Commission for Truth and Friendship Indonesia-Timor Leste (CTF)

The Commission for Truth and Friendship (CTF) was an official joint Indonesian and Timor-Leste body sponsored by President SBY of Indonesia and President Jose Ramos-Horta of Timor-Leste. It comprised 15 Commissioners: seven from Indonesia, eight from Timor-Leste and functioned from a joint secretariat in Bali. Funding was provided by both governments.

The CTF commenced in August 2005 and submitted its final report in March 2008. Its mandate included establishing the truth about human rights violations before and after the 30 August 1999 Popular Consultation in Timor-Leste and making recommendations to heal the wounds of the past and strengthen friendship based on a shared historical record.

The Commission reviewed four bodies of relevant documents produced by (a) Indonesia’s human rights commission (KKP-HAM); (b) CAVR; (c) the Jakarta Ad Hoc Human Rights Tribunal; and (d) the Special Panels for Serious Crimes in Timor-Leste. It also heard from some witnesses.

Its mandate also included making findings on institutional responsibility, recommending amnesty for those who gave full cooperation and clearing the names of those ‘wrongfully accused’. The Commission chose not to exercise either of these last two controversial options. The amnesty provision in particular had attracted strong criticism from the UN and civil society in both countries.

The CTF report – Per Memoriam Ad Spem

The Latin title of the report Per Memoriam Ad Spem (Through Memory to Hope) conveys the Commission’s concern to take lessons from the past for a future of hope.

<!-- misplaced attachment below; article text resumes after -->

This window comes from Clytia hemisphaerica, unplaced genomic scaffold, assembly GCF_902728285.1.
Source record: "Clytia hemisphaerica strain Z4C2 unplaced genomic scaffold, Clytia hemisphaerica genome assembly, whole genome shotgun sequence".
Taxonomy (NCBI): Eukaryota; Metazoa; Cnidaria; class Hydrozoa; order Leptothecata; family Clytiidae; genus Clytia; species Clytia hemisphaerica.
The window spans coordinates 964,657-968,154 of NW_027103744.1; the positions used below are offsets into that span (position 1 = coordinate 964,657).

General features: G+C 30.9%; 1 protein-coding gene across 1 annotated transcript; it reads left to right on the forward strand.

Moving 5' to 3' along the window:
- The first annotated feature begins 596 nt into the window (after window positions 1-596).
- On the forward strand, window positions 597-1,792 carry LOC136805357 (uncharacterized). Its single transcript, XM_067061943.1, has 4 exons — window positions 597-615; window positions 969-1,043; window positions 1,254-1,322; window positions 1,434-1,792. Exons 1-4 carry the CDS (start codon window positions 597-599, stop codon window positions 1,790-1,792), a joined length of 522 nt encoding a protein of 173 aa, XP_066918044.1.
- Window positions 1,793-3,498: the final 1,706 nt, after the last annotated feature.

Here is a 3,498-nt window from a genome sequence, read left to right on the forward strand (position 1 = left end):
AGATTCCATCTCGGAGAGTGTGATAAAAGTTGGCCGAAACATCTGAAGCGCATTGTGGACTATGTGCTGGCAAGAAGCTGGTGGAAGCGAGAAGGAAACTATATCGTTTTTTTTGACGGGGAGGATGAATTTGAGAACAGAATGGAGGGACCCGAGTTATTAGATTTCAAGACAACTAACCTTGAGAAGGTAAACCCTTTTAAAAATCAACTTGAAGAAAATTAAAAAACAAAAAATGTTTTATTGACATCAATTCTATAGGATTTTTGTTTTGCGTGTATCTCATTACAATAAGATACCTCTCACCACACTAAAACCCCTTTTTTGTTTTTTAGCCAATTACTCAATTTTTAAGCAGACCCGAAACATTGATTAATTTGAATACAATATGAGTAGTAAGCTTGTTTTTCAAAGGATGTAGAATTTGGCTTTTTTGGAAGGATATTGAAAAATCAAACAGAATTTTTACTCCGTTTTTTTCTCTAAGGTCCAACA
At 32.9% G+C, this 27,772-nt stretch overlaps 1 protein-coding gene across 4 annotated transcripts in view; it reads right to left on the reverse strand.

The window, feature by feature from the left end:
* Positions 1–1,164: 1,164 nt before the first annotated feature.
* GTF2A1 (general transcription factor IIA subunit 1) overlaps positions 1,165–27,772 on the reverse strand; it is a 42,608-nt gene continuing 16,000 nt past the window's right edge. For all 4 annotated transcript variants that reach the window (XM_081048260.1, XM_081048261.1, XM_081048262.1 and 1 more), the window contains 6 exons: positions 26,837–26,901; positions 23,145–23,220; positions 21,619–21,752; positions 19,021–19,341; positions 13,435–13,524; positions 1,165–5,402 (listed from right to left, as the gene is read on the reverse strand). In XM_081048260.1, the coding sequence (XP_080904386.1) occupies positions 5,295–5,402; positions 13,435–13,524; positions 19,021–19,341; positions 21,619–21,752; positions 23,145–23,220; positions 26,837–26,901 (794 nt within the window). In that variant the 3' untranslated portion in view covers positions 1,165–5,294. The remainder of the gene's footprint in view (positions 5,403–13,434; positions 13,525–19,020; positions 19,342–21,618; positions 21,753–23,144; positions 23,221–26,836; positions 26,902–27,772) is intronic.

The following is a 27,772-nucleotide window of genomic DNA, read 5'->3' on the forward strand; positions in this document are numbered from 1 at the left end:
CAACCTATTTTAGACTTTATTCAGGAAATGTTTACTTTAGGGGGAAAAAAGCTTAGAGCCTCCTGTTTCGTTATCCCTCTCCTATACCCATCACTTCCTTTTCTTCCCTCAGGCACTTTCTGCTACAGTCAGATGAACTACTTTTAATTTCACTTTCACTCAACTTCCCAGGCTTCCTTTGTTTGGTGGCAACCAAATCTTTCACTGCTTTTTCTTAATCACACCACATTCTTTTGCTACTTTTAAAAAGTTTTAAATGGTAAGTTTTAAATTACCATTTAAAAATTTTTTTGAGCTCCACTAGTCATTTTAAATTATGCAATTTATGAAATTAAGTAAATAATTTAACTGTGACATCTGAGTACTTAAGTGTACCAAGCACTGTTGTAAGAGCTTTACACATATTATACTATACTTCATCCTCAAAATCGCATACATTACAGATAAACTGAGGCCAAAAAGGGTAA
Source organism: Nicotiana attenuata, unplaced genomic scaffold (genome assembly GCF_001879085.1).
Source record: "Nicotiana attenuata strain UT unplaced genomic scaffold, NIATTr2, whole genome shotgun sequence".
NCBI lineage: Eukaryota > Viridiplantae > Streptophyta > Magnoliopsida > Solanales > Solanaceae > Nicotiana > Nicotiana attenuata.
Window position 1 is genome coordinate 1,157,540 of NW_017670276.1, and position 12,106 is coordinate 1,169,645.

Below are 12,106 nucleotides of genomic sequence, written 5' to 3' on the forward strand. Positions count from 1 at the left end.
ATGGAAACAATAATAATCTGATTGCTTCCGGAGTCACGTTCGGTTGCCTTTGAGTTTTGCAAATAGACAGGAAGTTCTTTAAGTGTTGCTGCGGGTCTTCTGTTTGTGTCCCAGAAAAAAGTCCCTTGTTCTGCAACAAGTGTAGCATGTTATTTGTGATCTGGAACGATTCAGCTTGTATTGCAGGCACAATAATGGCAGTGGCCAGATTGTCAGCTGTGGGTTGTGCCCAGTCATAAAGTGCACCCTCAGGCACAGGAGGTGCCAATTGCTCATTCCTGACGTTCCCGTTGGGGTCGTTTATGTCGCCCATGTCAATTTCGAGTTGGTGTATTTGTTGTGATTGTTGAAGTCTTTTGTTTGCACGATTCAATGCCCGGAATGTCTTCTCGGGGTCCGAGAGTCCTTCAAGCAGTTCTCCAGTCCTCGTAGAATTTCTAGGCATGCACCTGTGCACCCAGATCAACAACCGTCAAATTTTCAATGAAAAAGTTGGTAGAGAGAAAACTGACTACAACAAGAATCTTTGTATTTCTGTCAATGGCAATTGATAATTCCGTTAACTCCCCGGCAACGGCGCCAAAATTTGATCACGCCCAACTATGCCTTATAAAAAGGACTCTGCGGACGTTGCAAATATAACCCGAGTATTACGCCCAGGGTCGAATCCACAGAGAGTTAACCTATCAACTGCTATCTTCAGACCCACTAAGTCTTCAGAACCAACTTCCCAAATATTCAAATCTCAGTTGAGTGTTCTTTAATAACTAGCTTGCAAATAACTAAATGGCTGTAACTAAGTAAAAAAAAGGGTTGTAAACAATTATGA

The report is 380 pages in length and available in both Indonesian and English. It is divided into three parts:
Part I: purpose, mandate and process
Part II: findings and analysis
Part III: conclusions, recommendations and further steps.

The report also has 13 attachments that include lists of submissions, interviewees, and issues examined.

Download CTF Report (English Version)

Findings and recommendations common to the CAVR and CTF reports

The CTF’s terms of reference were narrower and more limited than those of CAVR.

The CTF focussed only on two brief periods in 1999 and institutional responsibility for violations and did not facilitate reconciliation between victims and perpetrators. Though it acknowledged that Indonesia was responsible for most of the crimes committed in 1999 it did not recommend justice. Consequently its direct relevance and impact on victims was minimal but its recommendations, if implemented, will go some way towards addressing the needs and rights of victims.

CAVR addressed the 25-year period 1974-1999, took a victim-centric approach, named individuals and institutions, facilitated community reconciliation and included recommendations for follow-up justice.

The reports of both bodies, however, concurred that crimes against humanity and war crimes were committed in 1999 and that the Indonesian military and its auxiliaries were principally responsible for these violations.

Both reports also made similar recommendations in relation to the following matters: training in human rights for the military and police in both countries; the establishment of a follow-up institution; healing for victims; and programs for the missing and separated Timorese children.

In Decree No 72, 6 October 2011, President SBY stated that the Governments of both Indonesia and Timor-Leste accepted the contents of the CTF report and committed to implement their recommendations through a plan of action to be completed in 5 years, i.e. by October 2016. The President tasked the Coordinating Ministry of Politics, Law and Security (Polkam) with the implementation of the action plan in Indonesia.